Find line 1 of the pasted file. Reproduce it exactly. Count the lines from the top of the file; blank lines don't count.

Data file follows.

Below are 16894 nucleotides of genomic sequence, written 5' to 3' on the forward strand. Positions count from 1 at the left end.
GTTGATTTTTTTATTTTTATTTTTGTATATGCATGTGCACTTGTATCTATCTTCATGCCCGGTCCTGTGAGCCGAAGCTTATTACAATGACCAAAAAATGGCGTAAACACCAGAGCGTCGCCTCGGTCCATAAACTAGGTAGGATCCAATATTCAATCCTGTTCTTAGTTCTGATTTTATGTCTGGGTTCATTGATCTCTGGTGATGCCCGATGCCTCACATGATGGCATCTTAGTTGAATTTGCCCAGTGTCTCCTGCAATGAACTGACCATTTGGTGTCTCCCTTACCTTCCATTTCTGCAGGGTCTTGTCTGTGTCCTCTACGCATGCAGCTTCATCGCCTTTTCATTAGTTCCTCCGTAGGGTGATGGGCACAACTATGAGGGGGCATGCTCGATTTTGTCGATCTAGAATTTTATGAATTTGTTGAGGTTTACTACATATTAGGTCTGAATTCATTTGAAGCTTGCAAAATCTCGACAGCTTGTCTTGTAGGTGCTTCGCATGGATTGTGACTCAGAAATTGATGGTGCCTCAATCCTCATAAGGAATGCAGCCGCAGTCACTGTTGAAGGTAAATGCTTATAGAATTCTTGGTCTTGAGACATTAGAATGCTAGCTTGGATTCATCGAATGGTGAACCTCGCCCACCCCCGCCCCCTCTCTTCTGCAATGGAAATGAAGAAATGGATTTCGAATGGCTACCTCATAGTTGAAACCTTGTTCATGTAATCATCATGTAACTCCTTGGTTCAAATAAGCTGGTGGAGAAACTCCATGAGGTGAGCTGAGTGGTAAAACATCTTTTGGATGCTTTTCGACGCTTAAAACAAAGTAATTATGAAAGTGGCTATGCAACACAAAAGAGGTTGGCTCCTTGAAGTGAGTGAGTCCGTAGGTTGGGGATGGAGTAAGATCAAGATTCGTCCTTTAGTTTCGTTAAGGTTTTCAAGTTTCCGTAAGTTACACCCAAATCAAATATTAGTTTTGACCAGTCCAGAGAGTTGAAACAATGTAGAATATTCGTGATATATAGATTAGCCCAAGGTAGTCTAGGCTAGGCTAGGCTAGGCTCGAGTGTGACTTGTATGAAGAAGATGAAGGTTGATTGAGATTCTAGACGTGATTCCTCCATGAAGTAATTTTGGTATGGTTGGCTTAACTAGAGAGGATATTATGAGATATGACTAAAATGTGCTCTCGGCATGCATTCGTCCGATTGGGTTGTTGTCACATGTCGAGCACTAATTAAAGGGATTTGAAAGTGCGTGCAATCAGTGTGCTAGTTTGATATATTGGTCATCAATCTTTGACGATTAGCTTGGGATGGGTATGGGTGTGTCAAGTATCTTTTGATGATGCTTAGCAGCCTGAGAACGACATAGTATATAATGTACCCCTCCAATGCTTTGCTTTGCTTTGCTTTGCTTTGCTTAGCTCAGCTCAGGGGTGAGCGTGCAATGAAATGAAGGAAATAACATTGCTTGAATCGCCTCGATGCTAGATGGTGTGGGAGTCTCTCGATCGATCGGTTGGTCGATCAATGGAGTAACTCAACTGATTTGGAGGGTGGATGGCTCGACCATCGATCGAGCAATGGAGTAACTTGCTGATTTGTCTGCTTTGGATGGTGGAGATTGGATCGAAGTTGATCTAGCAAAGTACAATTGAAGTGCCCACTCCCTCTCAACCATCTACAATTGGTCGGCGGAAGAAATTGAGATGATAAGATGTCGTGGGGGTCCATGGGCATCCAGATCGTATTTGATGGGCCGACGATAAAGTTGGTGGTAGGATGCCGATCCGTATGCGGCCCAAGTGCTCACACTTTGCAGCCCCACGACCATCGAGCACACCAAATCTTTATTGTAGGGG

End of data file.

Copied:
Below are 16894 nucleotides of genomic sequence, written 5' to 3' on the forward strand. Positions count from 1 at the left end.